Lackawanna 664, along with Nickel Plate 514 crossing Roaring Brook bridge yesterday morning heading east to Gouldsboro.
Monday, June 30, 2014
Sunday, June 29, 2014
Friday, June 27, 2014
A couple of good examples of typical tie-ins of the early to mid 1920's.
Electrical League of Cleveland - The Old Homestead tie-in, From Exhibitors Trade Review, November 25, 1922.
Bread - Star Bakery tie in from Exhibitors Trade Review, October 4, 1924.
It must have been a challenge to fill space in the mammoth Grand Lobby. 1921 photo from the Cleveland Public Library. The spot on the right, under the flags was where the stage for Jacques Brel would be constructed 50 years later.
Thursday, June 26, 2014
Wednesday, June 25, 2014
Tuesday, June 24, 2014
Today at 4 PM a memorial service will be held for Ray in the lobby of Loew's State Theatre, 1515 Euclid Avenue at Playhouse Square in downtown Cleveland.
Ray at the opening of Brel, April 18, 1973. From the Cleveland Memory Project.
A brief reminiscence:
I can still remember one of the first things Ray said to me. It was on the mezzanine of the Allen, by the upstairs concession stand, just before the Richard Harris show. He shoved a cash box into my hands and said “you’re in charge” and disappeared as quickly as he appeared. I didn’t even know what the prices were, fortunately Gordon Bell did.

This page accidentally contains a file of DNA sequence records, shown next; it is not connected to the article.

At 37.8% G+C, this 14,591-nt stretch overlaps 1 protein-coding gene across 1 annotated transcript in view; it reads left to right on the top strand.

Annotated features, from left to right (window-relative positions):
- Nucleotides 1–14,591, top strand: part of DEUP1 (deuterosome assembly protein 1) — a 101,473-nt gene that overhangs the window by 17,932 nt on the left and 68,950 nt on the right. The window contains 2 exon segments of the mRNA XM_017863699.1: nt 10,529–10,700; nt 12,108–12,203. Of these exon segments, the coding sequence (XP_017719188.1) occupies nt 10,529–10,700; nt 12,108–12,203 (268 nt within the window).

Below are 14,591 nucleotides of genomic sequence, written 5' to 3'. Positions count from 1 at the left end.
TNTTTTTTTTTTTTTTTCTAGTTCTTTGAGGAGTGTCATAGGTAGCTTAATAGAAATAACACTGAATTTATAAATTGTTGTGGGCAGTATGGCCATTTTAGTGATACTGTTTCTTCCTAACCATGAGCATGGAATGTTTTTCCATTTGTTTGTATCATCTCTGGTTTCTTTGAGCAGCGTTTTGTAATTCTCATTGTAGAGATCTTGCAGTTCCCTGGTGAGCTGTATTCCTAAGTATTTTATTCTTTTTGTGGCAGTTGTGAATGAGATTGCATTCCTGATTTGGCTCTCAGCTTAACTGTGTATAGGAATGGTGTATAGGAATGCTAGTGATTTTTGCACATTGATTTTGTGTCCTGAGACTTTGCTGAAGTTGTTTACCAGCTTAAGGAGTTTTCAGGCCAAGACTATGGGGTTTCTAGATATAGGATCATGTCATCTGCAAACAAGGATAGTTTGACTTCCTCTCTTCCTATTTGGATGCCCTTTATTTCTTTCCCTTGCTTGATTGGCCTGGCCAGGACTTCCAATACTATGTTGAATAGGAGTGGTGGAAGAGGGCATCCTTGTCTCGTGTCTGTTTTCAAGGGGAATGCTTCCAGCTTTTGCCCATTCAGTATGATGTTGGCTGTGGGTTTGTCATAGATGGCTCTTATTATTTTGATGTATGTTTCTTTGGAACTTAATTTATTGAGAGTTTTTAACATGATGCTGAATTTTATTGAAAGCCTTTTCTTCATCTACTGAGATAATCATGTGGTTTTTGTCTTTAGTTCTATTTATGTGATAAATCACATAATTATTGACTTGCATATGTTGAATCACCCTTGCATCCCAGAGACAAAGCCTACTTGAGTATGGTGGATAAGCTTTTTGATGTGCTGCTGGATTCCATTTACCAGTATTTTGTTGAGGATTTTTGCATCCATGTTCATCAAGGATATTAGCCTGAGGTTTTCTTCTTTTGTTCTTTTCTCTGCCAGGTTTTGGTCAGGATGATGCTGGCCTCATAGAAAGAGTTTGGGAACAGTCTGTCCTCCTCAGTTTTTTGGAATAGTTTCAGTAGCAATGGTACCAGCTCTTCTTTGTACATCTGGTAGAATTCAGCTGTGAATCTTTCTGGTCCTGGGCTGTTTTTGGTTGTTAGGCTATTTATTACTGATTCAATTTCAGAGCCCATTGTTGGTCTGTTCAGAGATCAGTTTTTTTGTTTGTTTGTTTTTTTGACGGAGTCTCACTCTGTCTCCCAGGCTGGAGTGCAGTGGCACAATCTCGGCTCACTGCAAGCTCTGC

During the lead-up to the Lily Tomlin show at the Allen, Ray was always walking around saying “and that’s the truth.” A week or so after that we spent a Sunday afternoon climbing all over Loew’s Ohio. We climbed up that vertical ladder against the back wall of the stage, stopping off at the rigging lost on stage left and going into the organ chamber. That was when we saw the giant hole. We continued up to the roof, emerging from that room under the water tower, and inspected the hole. A month or so later when Smitty and I were up there trying to figure out how to box in the hole, we didn’t want to get too close. Ray goes to the edge and jumps up and down saying “don’t worry it’ll hold.” That fall when we put “Home of the Playhouse Square Assn” on the front of the Allen marquee the bulb behind the “n” in Assn burned out, and there was debate on who the "Playhouse Square Ass" was.